Regulators Sometimes Factor In Past Fines in Hitting Wrongdoers

When regulators jointly settled a big sales practice case in May with NationsBank and NationsSecurities, SEC Chairman Arthur Levitt Jr. defended to reporters the $6.75 million in total fines. The case involved alleged misleading sales practices in the banks sale of two bond funds in 1993 and 1994, which raised more than $300 million, and Levitt was asked if a $6 million penalty was enough of a deterrentThe

When regulators jointly settled a big sales practice case in May with NationsBank and NationsSecurities, SEC Chairman Arthur Levitt Jr. defended to reporters the $6.75 million in total fines. The case involved alleged misleading sales practices in the banks sale of two bond funds in 1993 and 1994, which raised more than $300 million, and Levitt was asked if a $6 million penalty was enough of a deterrent

The penalty should be judged in conjunction with the overall actions that were taken against the firms, Levitt said, including private class actions and state fines. So this is a package, and I think that this is an appropriate response by the regulators in conjunction with the other actions that have been taken.

NationsBank earlier settled two investor class-action suits for a total of $59 million.

Then in July and August, several press reports quoted unnamed sources as saying the SEC, in fining Merrill Lynch $2 million for alleged disclosure violations in the Orange County, Calif., case, took into account Merrills previous $400 million settlement with the county.

The SEC, in seeking fines, looks for a number thats in the public interest, says an agency spokesperson, and will take into account settlements and other regulatory fines. But these other payments are not determinative. They are one of many factors taken into account, the spokesperson says. An NASD spokesperson confirms that the regulator looks at all factors in meting out fines, and points to NASD sanction guidelines that allow restitution paid to investors to be considered in meting out punishment. Neither the SEC nor the NASD say they ever delay an investigation while waiting to see what damages will arise from other legal proceedings.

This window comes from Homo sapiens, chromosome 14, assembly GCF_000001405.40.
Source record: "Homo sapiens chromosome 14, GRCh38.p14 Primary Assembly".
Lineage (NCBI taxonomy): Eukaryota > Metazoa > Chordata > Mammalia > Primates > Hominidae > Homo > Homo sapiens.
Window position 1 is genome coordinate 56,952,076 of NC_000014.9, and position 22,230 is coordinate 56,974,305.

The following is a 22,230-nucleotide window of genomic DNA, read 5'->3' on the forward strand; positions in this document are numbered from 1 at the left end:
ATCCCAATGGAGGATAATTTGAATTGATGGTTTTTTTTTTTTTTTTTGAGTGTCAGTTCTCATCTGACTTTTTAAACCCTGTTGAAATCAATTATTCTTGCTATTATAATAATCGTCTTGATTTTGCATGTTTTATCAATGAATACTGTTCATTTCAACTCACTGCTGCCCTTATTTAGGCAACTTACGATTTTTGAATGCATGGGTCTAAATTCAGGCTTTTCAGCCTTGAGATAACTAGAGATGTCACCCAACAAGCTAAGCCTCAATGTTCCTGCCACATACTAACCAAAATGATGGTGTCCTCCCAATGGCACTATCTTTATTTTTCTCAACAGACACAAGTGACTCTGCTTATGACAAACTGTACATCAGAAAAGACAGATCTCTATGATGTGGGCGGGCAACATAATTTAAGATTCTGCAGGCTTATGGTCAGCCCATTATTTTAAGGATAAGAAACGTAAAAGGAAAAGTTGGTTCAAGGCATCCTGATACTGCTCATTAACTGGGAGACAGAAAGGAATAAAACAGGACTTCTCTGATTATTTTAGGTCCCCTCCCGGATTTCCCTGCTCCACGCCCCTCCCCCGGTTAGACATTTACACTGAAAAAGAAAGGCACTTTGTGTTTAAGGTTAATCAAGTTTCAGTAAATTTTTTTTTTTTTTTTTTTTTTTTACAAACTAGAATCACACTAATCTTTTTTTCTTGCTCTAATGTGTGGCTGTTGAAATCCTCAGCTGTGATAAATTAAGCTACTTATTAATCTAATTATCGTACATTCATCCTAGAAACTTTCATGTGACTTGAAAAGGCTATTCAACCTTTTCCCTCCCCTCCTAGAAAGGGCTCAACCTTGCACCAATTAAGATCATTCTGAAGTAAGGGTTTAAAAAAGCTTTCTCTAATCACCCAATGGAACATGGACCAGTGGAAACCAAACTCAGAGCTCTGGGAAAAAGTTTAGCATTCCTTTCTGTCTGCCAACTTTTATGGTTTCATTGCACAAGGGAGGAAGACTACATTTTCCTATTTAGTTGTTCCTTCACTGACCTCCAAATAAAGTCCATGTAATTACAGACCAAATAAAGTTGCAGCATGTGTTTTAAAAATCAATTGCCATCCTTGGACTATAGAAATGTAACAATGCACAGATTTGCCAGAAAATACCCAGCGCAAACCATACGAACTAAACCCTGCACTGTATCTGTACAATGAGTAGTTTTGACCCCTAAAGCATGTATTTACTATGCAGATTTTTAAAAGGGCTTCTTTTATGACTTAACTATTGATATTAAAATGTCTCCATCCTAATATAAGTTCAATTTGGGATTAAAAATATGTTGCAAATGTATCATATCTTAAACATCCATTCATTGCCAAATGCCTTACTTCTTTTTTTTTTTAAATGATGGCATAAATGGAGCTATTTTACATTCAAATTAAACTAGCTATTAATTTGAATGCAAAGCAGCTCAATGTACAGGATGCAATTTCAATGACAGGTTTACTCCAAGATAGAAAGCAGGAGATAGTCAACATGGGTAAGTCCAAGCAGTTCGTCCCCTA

Awards investors receive in individual arbitration cases, however, dont appear to be factored in. The SEC spokesperson was unsure how the agency would look at arbitrations, if at all--even well-publicized cases involving large damages. An NASD spokesperson says NASD arbitration is not a punishment mechanism or an enforcement tool. Thats why the NASD is supporting a cap on punitive damages investors can win in arbitration.

But the proposal to cap damages has come under increasing criticism as several penny-stock shops have recently been hit with major fines In August, for example, a $13.1 million arbitration award was granted to a client of the now defunct Firm Stratton Oakmont. The damages included $10.1 million in punitives. Plaintiffs attorneys claim such damages are important deterrents.

TAGS: Archive
Hide comments

Comments

  • Allowed HTML tags: <em> <strong> <blockquote> <br> <p>

Plain text

  • No HTML tags allowed.
  • Web page addresses and e-mail addresses turn into links automatically.
  • Lines and paragraphs break automatically.
Publish